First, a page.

This series is a look back at Swindon Town’s glory days. We started during the 1968-69 season. Swindon are in the third tier of English football.
After their sensational victory over Arsenal in the League Cup Final, Swindon Town were now concentrating fully on their push to win promotion to the Second Division.
When they left things to focus their attention for their first ever appearance at Wembley, they were two points clear of Watford at the top of the table. As Don Rogers was running rings around the Arsenal defence, Watford beat Northampton. In those days teams on the same points were separated by ‘goal average’. This method was goals scored divided by goals conceded. Watford had a better average, so went back on top.
Swindon’s first league game after Wembley was a visit to South-West rivals Plymouth. They were obviously still suffering a hangover as Plymouth were two goals up early into the second half. Roger Smart got one back but Swindon lost.
This was now three successive league defeats, all away from home. This came immediately after four successive home wins.
But it wasn’t all bad news as Watford went down 2-4 at Stockport. Their lead was still two points with Swindon a further two points ahead of Luton Town, who’d now moved into third.
Peter Noble scored a brace as they returned to winnings ways at home to Barnsley. He now had 15 in the league for the season and had scored in all but one of the last six games at the County Ground.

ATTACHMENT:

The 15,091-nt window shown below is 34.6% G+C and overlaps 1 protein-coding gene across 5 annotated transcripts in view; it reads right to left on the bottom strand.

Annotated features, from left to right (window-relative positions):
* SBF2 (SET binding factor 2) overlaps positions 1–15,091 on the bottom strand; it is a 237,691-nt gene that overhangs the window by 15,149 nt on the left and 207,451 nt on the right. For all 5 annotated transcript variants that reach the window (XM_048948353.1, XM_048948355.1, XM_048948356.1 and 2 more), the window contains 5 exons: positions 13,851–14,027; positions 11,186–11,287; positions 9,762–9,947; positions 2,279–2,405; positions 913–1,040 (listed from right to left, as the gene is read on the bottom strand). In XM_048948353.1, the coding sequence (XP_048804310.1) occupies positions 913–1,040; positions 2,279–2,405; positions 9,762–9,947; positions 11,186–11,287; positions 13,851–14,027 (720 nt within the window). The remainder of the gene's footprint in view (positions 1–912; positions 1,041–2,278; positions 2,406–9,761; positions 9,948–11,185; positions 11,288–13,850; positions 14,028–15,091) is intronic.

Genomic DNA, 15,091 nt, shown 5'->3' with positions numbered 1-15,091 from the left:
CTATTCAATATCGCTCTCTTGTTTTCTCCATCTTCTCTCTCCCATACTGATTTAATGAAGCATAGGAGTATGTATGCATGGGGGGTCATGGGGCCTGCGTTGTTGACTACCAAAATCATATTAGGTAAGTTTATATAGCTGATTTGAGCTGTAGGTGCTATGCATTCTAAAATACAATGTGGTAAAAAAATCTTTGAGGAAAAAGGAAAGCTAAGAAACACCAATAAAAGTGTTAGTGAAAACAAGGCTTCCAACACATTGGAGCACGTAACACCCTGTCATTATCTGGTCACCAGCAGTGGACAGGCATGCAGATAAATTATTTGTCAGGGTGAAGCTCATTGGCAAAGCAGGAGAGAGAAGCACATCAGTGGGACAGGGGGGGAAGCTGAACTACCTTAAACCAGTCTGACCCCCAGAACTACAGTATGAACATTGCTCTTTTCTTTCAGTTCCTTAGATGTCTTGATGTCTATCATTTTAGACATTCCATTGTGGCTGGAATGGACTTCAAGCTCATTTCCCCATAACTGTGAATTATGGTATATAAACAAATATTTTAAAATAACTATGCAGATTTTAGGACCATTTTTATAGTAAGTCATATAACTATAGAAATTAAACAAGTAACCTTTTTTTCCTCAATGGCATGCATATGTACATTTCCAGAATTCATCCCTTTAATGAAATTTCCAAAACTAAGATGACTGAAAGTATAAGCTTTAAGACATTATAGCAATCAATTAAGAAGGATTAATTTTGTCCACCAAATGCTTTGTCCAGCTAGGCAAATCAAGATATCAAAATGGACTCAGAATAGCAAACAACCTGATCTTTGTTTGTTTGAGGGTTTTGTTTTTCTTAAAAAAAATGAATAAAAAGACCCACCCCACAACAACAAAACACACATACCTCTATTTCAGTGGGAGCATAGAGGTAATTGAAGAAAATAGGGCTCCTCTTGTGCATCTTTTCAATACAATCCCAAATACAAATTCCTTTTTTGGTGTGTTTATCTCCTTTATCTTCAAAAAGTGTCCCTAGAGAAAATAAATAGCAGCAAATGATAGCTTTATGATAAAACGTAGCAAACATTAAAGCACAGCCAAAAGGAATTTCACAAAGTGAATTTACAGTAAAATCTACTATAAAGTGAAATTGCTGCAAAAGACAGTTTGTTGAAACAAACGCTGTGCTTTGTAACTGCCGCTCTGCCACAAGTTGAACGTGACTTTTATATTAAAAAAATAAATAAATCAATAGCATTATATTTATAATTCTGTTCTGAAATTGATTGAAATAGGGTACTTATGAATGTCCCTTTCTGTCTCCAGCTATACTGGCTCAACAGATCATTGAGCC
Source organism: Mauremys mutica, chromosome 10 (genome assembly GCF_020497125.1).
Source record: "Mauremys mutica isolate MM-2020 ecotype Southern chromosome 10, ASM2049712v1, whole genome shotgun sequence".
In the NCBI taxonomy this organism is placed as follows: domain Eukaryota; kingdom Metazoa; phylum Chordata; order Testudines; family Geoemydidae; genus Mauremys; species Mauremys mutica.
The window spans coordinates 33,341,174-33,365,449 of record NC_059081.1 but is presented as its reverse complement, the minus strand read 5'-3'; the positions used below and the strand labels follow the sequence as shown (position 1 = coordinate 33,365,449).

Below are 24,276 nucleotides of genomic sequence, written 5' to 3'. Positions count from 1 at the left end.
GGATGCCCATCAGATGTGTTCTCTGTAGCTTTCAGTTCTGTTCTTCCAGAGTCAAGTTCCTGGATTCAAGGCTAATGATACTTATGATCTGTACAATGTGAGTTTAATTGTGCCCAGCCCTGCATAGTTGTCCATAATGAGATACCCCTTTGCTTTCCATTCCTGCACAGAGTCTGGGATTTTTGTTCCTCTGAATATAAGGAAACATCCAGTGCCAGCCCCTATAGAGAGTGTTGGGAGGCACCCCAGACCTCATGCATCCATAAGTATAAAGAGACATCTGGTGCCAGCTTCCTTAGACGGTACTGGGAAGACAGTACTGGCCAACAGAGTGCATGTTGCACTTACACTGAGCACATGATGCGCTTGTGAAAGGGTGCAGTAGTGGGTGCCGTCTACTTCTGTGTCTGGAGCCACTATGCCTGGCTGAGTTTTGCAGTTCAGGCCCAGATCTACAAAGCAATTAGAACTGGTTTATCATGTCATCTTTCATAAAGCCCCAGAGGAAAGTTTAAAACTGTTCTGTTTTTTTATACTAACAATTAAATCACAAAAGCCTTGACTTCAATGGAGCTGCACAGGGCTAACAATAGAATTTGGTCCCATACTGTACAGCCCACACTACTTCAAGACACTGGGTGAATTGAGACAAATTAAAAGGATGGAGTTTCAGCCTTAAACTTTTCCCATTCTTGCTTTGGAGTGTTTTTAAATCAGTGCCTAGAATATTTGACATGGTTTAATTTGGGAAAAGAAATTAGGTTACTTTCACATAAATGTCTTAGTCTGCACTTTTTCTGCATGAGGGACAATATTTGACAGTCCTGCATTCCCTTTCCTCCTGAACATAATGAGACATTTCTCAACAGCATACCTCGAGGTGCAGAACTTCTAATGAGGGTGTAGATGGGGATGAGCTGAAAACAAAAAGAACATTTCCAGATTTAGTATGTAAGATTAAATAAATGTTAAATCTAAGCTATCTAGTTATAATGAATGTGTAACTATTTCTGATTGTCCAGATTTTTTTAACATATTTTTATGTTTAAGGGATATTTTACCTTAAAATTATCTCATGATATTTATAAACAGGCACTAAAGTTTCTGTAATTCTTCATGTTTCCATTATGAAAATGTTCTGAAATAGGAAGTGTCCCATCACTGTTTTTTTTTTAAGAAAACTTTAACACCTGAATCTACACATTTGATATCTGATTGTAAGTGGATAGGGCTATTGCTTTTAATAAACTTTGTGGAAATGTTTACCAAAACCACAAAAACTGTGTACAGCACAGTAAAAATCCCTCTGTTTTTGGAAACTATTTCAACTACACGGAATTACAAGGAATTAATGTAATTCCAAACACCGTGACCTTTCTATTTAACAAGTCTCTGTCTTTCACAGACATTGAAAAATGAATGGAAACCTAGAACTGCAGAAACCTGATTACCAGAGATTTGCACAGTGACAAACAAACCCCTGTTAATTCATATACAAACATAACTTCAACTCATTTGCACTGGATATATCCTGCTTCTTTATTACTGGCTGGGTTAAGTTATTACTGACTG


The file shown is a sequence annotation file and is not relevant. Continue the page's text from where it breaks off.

Then at the weekend, the top two met each other. 28,898 filled the County Ground for the visit of Watford. Swindon’s home record was impressive. 17 matches unbeaten, 14 wins.
Don Heath had picked up an injury from the Plymouth game and was replaced by Owen Dawson. Dawson was at right-back against Barnsley, but Rod Thomas came back in with Dawson moving to midfield.
The game was very tight, with neither side wanting to give ground to the other. Just as it looked as if it would end goalless, Watford’s Barry Endean scored the winner for the visitors six minutes from time.
Four defeats in five matches left Swindon needing to shake this poor run. Watford were back to a two-point lead and also had a game in hand. Luton Town had now joined Swindon on 49 points. Remember, just two promotion places were available.
Swindon had lost their last three away games, so when they went to Crewe and won 2-1 there was some relief in the camp. Watford and Luton also won, so it was ‘as you were’ in the league.
This was Easter weekend and each club played three matches. The next day they were at Shrewsbury but couldn’t keep the winning run going as they were held to a 1-1 draw.
On Easter Monday they saw off Bournemouth at home, comfortably winning 3-0. At the end of the Easter programme, Swindon now found themselves four points adrift of Watford. Both teams had six matches remaining. Crucially they were two points ahead of Luton in third, but they only had five matches to go. With Plymouth in fourth a further five points back, it looked like Watford were all but up and Swindon and Luton would fight out the other place.